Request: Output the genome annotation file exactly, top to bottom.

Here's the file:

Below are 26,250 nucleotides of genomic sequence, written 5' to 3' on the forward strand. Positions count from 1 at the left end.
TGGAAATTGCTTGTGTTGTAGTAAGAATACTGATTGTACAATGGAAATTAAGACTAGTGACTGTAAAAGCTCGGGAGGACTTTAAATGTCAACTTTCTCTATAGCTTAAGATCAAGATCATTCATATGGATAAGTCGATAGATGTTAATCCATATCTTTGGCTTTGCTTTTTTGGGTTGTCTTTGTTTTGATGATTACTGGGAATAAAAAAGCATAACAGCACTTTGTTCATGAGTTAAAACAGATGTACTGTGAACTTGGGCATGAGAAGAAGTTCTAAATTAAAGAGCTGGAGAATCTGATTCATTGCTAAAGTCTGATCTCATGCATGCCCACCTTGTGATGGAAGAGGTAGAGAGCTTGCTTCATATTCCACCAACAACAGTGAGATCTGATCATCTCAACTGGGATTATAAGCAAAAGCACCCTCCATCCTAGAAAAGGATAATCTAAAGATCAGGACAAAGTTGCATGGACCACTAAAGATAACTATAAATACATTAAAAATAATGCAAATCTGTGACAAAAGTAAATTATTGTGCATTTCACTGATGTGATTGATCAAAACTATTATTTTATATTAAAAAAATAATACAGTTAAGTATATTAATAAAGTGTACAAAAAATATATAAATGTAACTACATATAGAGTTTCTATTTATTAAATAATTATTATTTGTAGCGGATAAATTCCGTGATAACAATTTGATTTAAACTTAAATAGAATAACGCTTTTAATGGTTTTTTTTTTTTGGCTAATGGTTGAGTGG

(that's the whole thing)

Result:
Below are 26,250 nucleotides of genomic sequence, written 5' to 3' on the forward strand. Positions count from 1 at the left end.
TGGAAATTGCTTGTGTTGTAGTAAGAATACTGATTGTACAATGGAAATTAAGACTAGTGACTGTAAAAGCTCGGGAGGACTTTAAATGTCAACTTTCTCTATAGCTTAAGATCAAGATCATTCATATGGATAAGTCGATAGATGTTAATCCATATCTTTGGCTTTGCTTTTTTGGGTTGTCTTTGTTTTGATGATTACTGGGAATAAAAAAGCATAACAGCACTTTGTTCATGAGTTAAAACAGATGTACTGTGAACTTGGGCATGAGAAGAAGTTCTAAATTAAAGAGCTGGAGAATCTGATTCATTGCTAAAGTCTGATCTCATGCATGCCCACCTTGTGATGGAAGAGGTAGAGAGCTTGCTTCATATTCCACCAACAACAGTGAGATCTGATCATCTCAACTGGGATTATAAGCAAAAGCACCCTCCATCCTAGAAAAGGATAATCTAAAGATCAGGACAAAGTTGCATGGACCACTAAAGATAACTATAAATACATTAAAAATAATGCAAATCTGTGACAAAAGTAAATTATTGTGCATTTCACTGATGTGATTGATCAAAACTATTATTTTATATTAAAAAAATAATACAGTTAAGTATATTAATAAAGTGTACAAAAAATATATAAATGTAACTACATATAGAGTTTCTATTTATTAAATAATTATTATTTGTAGCGGATAAATTCCGTGATAACAATTTGATTTAAACTTAAATAGAATAACGCTTTTAATGGTTTTTTTTTTTTGGCTAATGGTTGAGTGG